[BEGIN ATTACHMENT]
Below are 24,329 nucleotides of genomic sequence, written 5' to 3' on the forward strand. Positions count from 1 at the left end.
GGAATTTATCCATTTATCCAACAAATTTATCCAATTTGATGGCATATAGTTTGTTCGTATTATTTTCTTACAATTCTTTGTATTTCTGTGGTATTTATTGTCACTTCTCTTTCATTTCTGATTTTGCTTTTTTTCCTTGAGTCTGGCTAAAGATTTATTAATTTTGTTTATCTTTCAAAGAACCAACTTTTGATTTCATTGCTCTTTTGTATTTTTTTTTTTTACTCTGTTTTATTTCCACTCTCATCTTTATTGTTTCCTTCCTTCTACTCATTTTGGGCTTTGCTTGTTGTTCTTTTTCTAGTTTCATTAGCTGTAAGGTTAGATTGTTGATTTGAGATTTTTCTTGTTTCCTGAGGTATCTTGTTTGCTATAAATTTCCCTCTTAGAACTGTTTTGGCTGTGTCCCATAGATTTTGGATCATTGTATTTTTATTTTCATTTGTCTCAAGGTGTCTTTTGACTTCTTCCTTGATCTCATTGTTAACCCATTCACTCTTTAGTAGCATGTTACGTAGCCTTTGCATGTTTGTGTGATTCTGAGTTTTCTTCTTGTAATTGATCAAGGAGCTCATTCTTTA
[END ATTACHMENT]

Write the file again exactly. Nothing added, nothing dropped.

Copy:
Below are 24,329 nucleotides of genomic sequence, written 5' to 3' on the forward strand. Positions count from 1 at the left end.
GGAATTTATCCATTTATCCAACAAATTTATCCAATTTGATGGCATATAGTTTGTTCGTATTATTTTCTTACAATTCTTTGTATTTCTGTGGTATTTATTGTCACTTCTCTTTCATTTCTGATTTTGCTTTTTTTCCTTGAGTCTGGCTAAAGATTTATTAATTTTGTTTATCTTTCAAAGAACCAACTTTTGATTTCATTGCTCTTTTGTATTTTTTTTTTTTACTCTGTTTTATTTCCACTCTCATCTTTATTGTTTCCTTCCTTCTACTCATTTTGGGCTTTGCTTGTTGTTCTTTTTCTAGTTTCATTAGCTGTAAGGTTAGATTGTTGATTTGAGATTTTTCTTGTTTCCTGAGGTATCTTGTTTGCTATAAATTTCCCTCTTAGAACTGTTTTGGCTGTGTCCCATAGATTTTGGATCATTGTATTTTTATTTTCATTTGTCTCAAGGTGTCTTTTGACTTCTTCCTTGATCTCATTGTTAACCCATTCACTCTTTAGTAGCATGTTACGTAGCCTTTGCATGTTTGTGTGATTCTGAGTTTTCTTCTTGTAATTGATCAAGGAGCTCATTCTTTA